Spotlight PA contacted 18 of the facilities that have been consistently listed as having “no data” in the weekly state reports. Most officials said they have, in fact, been meeting reporting requirements, but couldn’t explain why their data were missing.
“I can’t speak as to why the information is not showing up on the [Department] of Health reports,” Mike Jacobs, who handles government affairs for Bedrock Care, said by email. “We have complied as required by the state and federal governments with respect to our reporting.”
Bedrock Care operates five Philadelphia facilities — Care Pavilion, Cliveden, Maplewood, Tucker House, and York — that have been missing data since June 30. Figures provided by Jacobs show that all of those facilities have had resident and staff cases. All but one, Maplewood, have had deaths: 140 in total.
With many facilities still limiting visitors, it’s hard for families of current or prospective residents to see what’s happening inside nursing homes for themselves, making these case reports even more important, said Brian Lee, executive director of Families for Better Care, a national long-term care watchdog group.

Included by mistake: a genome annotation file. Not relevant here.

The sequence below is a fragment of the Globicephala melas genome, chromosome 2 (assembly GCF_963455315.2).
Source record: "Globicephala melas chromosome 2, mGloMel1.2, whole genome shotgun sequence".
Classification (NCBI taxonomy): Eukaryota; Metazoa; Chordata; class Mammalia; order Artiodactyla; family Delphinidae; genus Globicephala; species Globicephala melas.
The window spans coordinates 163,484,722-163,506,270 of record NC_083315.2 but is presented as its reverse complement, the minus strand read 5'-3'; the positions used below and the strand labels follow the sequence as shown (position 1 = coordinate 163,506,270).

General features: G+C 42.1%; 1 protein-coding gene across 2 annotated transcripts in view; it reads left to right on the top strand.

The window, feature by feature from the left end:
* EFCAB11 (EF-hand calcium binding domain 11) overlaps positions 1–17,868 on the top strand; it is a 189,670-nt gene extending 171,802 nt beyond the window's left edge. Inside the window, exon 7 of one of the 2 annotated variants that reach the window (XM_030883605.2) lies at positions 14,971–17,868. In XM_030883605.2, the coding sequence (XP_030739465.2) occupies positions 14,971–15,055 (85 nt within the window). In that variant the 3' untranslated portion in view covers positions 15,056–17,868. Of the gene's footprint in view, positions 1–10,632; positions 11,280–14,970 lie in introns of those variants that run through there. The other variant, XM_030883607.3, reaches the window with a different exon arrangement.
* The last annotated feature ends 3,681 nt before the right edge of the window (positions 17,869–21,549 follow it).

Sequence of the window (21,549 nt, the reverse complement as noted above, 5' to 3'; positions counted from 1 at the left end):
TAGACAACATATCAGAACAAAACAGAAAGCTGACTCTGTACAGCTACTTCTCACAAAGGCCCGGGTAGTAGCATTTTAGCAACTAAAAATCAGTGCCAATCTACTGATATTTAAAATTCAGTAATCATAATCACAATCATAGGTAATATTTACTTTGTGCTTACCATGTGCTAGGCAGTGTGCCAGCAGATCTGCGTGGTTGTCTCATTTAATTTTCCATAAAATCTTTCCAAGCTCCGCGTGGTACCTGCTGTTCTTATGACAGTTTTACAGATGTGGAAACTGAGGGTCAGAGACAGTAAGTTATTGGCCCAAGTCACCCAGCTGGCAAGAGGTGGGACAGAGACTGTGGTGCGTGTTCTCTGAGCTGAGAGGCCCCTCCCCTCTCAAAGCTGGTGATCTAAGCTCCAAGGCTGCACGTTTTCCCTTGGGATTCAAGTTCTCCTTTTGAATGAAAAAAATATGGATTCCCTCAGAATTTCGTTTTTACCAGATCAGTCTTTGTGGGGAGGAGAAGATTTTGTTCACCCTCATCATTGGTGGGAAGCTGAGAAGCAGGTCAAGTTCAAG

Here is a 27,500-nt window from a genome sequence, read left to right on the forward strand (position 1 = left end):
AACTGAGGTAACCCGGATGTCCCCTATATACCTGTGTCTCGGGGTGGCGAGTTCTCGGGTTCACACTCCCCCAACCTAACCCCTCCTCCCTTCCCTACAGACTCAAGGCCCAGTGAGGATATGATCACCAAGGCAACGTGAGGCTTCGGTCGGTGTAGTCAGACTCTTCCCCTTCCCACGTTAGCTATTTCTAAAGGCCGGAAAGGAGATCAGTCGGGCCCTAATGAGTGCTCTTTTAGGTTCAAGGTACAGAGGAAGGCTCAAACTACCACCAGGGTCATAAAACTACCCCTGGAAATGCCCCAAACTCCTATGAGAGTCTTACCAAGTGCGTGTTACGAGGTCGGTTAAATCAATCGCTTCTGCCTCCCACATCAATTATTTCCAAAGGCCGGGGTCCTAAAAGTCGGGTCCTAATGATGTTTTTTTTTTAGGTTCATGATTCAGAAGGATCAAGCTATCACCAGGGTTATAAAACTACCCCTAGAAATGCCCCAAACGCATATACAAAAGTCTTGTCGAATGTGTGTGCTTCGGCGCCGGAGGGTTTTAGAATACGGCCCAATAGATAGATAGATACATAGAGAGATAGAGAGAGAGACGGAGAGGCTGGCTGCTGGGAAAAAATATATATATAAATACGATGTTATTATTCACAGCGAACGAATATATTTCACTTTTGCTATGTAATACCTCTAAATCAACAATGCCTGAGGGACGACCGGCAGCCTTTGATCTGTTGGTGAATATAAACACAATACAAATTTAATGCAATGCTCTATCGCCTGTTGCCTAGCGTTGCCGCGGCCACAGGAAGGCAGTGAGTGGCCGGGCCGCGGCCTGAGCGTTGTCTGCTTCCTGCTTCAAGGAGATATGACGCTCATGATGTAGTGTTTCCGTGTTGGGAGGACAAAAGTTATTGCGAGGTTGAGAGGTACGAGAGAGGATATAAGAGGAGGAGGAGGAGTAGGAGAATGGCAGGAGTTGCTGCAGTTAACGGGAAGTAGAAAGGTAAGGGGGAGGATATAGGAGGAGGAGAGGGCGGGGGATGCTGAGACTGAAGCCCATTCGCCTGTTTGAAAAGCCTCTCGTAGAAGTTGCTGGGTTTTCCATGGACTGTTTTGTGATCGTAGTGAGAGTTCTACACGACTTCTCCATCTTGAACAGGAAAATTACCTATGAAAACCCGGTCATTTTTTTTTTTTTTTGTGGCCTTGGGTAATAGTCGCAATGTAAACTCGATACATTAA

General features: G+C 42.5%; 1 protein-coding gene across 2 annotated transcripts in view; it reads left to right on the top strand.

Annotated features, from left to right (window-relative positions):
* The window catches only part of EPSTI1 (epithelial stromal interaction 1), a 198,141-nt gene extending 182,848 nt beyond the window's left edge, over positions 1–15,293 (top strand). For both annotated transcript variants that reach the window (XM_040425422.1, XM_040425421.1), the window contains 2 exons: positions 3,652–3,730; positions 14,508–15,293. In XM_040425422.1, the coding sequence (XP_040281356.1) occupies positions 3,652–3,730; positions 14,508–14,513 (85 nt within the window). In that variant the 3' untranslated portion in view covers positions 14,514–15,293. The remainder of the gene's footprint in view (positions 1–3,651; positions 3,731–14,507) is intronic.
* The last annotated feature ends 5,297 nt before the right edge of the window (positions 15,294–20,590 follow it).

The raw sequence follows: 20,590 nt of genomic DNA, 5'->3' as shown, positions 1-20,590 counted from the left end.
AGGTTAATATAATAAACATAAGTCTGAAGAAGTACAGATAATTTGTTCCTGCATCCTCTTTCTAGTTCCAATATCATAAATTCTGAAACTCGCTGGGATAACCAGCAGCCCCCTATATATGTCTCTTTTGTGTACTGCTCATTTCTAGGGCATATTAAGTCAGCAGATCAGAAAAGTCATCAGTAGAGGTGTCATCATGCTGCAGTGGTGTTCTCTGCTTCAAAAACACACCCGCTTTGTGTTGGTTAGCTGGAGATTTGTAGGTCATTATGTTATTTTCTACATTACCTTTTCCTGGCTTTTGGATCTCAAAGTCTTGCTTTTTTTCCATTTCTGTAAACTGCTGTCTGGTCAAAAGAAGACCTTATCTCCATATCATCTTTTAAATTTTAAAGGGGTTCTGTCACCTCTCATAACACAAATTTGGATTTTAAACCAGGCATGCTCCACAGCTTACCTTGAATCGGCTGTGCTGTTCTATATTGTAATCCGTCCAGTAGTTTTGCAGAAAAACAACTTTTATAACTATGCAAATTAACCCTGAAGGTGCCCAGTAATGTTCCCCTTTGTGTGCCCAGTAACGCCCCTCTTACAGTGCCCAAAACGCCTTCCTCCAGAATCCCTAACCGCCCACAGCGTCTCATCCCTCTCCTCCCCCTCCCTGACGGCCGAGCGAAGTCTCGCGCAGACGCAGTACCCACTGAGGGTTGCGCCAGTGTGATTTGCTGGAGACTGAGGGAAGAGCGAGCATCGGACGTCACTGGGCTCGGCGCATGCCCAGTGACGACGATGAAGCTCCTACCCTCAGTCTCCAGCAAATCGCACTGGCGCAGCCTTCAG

Menio, of CARIE, said she continues to worry about those who are trying to pick a facility for a loved one.
“If we at least knew the case numbers, it would be helpful, because some of the people who are calling us are worried about that,” she said. “We need to be a good source of information for families and consumers, and it’s hard to do that when we don’t have the information.”
The state Health Department did not respond to specific questions about why so many facilities are still reported as having “no data.” Instead, a spokesperson said the agency is calling and sending “compliance letters to facilities to communicate the importance of reporting and its requirement by order.”
“As another resource for facilities, the department created an FAQ and offered webinars in order to ensure compliance,” the statement said. “Furthermore, the department is constantly working with all facilities to make sure the data we provide is accurate.”
In a June 18 letter, the Health Department said nursing home administrators could face daily fines or prison time if they did not comply with reporting requirements.
A spokesperson did not say whether any state penalties have been issued, but said in a statement that “the federal government is also working to provide further enforcement with these facilities.”
Henry, of LeadingAge PA, said some facilities have faced federal fines but have since disputed those penalties. She is not aware of any facilities that have been fined by the state for failure to comply with data requirements.
Menio called the situation “disturbing” and questioned why the Health Department has not done more to enforce reporting requirements.
“If facilities aren’t reporting it, they should be going after them,” Menio said. “But nothing’s happening.”